The panic and chaotic response of Malaysia and the international community to the disappearance of flight MH370 highlighted the need for increased security collaboration in addressing immediate issues. Bilateral cooperation was essential in determining the path of the plane; through Malaysian military sources, the U.S. Federal Aviation Administration, and British Inmarsat, the world was able to compile an inexplicable flight trajectory. Further collaboration between the United States and Malaysia included utilizing FBI intelligence to conduct background checks on passengers and the provision of technical advisors, ships, and aircraft to help locate debris. Though futile, major officials of both countries asserted that the level of international collaboration needed to facilitate an effective search for the doomed flight was a strong base for improving already strong bilateral security relations, and potentially points to increased intelligence sharing programs between militaries during times of crisis.
The United States and Malaysia have a substantial history of long-term military cooperation in pursuit of shared interests in defense and maritime security, built on shared standards and interests in the region. Malaysia recently supported the Proliferation Security Initiative sponsored by the U.S., increased restrictions and oversight on nuclear materials within the nation, was the first country to complete the U.S. State Department’s Office of the Global Peace Operations Initiative, and hosts the Southeast Asia Regional Center for Counterterrorism (SEARCCT). The two nations routinely engaged in the joint Cooperation Afloat Readiness Training (CARAT) exercises at least twice a year, and even sent personnel to Afghanistan to support reconstruction in the region, acting as one of the few majority-Muslim nations to show solidarity with the U.S. rebuilding efforts despite widespread opposition to the Iraq War. Exchanges and collaboration between military forces are common, with many Malaysian officers studying through jointly funded International Military Education and Training (IMET) programs and participating over seventy-five bilateral training activities each year.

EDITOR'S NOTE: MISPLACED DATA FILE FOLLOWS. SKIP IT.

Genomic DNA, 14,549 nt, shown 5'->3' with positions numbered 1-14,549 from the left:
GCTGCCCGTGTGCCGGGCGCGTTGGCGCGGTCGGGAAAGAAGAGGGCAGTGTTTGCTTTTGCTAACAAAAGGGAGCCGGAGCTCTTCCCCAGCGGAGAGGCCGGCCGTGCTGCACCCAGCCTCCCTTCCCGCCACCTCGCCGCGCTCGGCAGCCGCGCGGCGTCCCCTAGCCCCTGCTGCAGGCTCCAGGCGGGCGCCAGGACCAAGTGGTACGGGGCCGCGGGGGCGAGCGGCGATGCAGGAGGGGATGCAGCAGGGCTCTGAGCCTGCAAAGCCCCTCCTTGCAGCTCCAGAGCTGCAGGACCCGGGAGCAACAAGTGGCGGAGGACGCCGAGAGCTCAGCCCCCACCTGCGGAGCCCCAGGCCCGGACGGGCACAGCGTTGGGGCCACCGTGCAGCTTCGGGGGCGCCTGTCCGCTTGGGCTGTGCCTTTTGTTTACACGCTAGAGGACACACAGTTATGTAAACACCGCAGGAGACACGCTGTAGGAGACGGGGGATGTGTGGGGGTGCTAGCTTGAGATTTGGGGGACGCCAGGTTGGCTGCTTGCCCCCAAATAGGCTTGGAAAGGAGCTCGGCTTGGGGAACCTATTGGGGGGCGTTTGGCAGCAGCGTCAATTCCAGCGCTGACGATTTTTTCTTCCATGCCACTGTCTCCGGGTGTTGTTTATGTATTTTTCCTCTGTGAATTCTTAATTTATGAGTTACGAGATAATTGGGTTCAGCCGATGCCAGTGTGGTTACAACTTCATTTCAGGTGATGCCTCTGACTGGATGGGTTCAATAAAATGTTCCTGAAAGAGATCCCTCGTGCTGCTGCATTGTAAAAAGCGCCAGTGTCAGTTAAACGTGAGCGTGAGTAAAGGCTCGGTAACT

Increasing shared resources is yet another arm of military relations. Though in September of last year there was clear confusion over whether or not U.S. ships and surveillance craft would have use of a military facility in East Malaysia, which would enable the United States to monitor the disputed James Shoal, the offer of a military facility in exchange for intelligence, was a practical one, despite a perhaps premature announcement that resulted in its subsequent withdrawal. This offer, however, still exists: though withdrawn to prevent a potential upset in the relatively and delicately peaceful South China Sea, recent Chinese display of naval authority and firepower in the area could indicate an escalation in the region that may result in Malaysia calling for U.S. support and surveillance in the area. Whether or not the deal occurs, the fact remains that in this regard, Malaysia and the United States are creating precautions for an encroaching China. The possibility of trading U.S. Patrol intelligence for sharing a base in the area is a small price to pay, and grander offers may even come about, such as the potential stationing of the USS Poseidon in the disputed area to act as a maritime patrol, curbing Chinese advancement and increasing trust and reliance between the United States and Malaysia.
Malaysia holds the role as a vocal moderate Islamic partner with the United States in addressing terrorist activities. Malaysia, though not a home of a permanent terrorist base, has long been a hub for the planning of terrorist activities. Malaysian cities act as a conduit where most attacks are crafted in principle, demonstrating the need for Malaysian cooperation with the United States in identifying terrorist threats and crafting counterterrorist measures within the Asian hemisphere and displaying a unified front against a shared extremist threat. Malaysia has implemented some of the most arguably stringent anti-extremism counterterrorist policies in the world by recommendation of SEARCCT in conjunction with the heightening of similar U.S. measures, creating opportunities for increased collaboration between the two nations, especially regarding the tracking of financial flows in the region. This shared emphasis on combatting radical extremism and terrorism, Malaysia’s role as an Islamic nation, along with the ability of the United States to increase the capacity of Malaysia to combat terrorist activity through aid and intelligence collaboration, has provided a fertile ground for security relations to grow, especially with a rising threat of the Islamic State.
In terms of guns and soldiers, Malaysia and the United States have made a solid marriage of security convenience two address the growing strength of shared adversaries, potentially through future partnerships based off Malaysia’s strategic location in Asia and fueled by the coffers and technology of the United States.
III. Economic Relations Between Malaysia and the US